After Hours Dianeticians
Not long ago a friend of mine moved out of a ground-floor apartment in midtown Manhattan. When I heard of the vacancy I promptly volunteered the names of several people who might have been interested, only to be told that even the previous occupant was to have no voice in the future of her home. The management was determined to transform it into a doctor's office. Both she and I thought ill of this plan, and as I passed the building during the weeks that followed I was meanly pleased to see that a shingle hanging by the door ("Doctor's Office Available") was still there. Then one morning it was gone. In its place was a neat sign with the words, "Dianetics Consultants," in thin white script on a dark background.
The investigation on which the following report is based began at that moment. I thought, "Doctor indeed," and marched into the building. A well-built young man in his early twenties, with a crew cut and horn-rimmed glasses, answered my ring. "Good evening," he said instantly, "how are you?" I stepped back a pace and said that I'd like to talk to him if he wasn't busy.
"Of course," he replied. "Come in. I'll be with you in ten minutes. Make yourself comfortable." He vanished into what had been the bedroom, leaving me in a living room that had once been familiar. Now it had in one corner an office desk with a swivel chair behind it and a maple chair in front of it; in another corner, a straight chair; and nothing else in any direction across miles of empty floor. I sat down in the maple chair, studied the neat arrangement of pencils on the desk, and decided that having come this far I might as well see what a Dianetics Consultant had to say for himself.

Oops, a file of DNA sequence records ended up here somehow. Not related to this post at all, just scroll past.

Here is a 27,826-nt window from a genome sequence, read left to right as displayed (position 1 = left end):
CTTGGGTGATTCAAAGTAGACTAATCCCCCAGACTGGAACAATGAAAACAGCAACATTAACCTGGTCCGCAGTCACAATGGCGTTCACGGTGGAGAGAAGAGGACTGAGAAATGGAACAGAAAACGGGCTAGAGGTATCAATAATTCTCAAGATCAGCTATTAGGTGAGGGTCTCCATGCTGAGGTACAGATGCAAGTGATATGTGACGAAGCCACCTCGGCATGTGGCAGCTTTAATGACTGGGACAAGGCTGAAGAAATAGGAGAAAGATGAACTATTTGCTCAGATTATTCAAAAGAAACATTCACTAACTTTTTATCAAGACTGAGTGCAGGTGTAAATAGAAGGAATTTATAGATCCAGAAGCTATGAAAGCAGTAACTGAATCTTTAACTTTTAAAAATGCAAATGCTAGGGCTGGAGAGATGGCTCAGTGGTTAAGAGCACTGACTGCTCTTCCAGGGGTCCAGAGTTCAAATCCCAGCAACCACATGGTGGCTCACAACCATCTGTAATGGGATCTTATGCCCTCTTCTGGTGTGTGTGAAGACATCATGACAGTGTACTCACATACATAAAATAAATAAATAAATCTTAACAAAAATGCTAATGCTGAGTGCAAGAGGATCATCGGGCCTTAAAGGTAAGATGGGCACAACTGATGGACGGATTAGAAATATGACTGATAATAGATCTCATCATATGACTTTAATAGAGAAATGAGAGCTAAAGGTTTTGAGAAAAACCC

He was back in ten minutes, precisely, with an older man who was carrying his hat. From their conversation I gathered that this was a first visit. The client left after making an appointment for the next week, and I was alone with the consultant.
"Now," he said brightly, sitting down opposite me, "what can I do for you? What's your name?"
I told him and added candidly that my interest in Dianetics was journalistic. I had only a vague idea what it was and I hadn't even read the book, "Dianetics," although I knew that it was a best-seller.
"If you really want to find out about Dianetics firsthand," he said, "you ought to go out to Elizabeth where Doctor Hubbard -- the author of the book and the man who discovered the whole thing, you know -- has a training school." Then, with considerably more eagerness, he added that he didn't mind if I hadn't read the book since consultants usually preferred to see people who hadn't.
Anyone who had read the book, it appeared, was capable of becoming a consultant himself and "auditing" other people, but many Dianeticians elected to go to the training school before they set up in business. This consultant had attended the five-weeks course in Elizabeth, New Jersey, but he was not yet "certified" because his own case had proved "a particularly tough one."
He had first heard of the Dianetics cure for mental and emotional problems, he said, in the magazine "Astounding Science Fiction," while he was studying for a Ph.D. in physics at Columbia. Then he read the book through "at least twelve times," took a leave of absence from Columbia, and crossed over the river Hudson into his new profession. He was still on leave, auditing eight hours a day (at a fee of $10 an hour), and he wasn't at all sure he'd ever go back to Columbia. In his own Dianetics sessions he'd managed to recall a period, very early in his life, when he heard his mother say firmly, "You mustn't take physics." This, as he now realized, referred to cathartics rather than the science to which he had perversely devoted so many years of his life.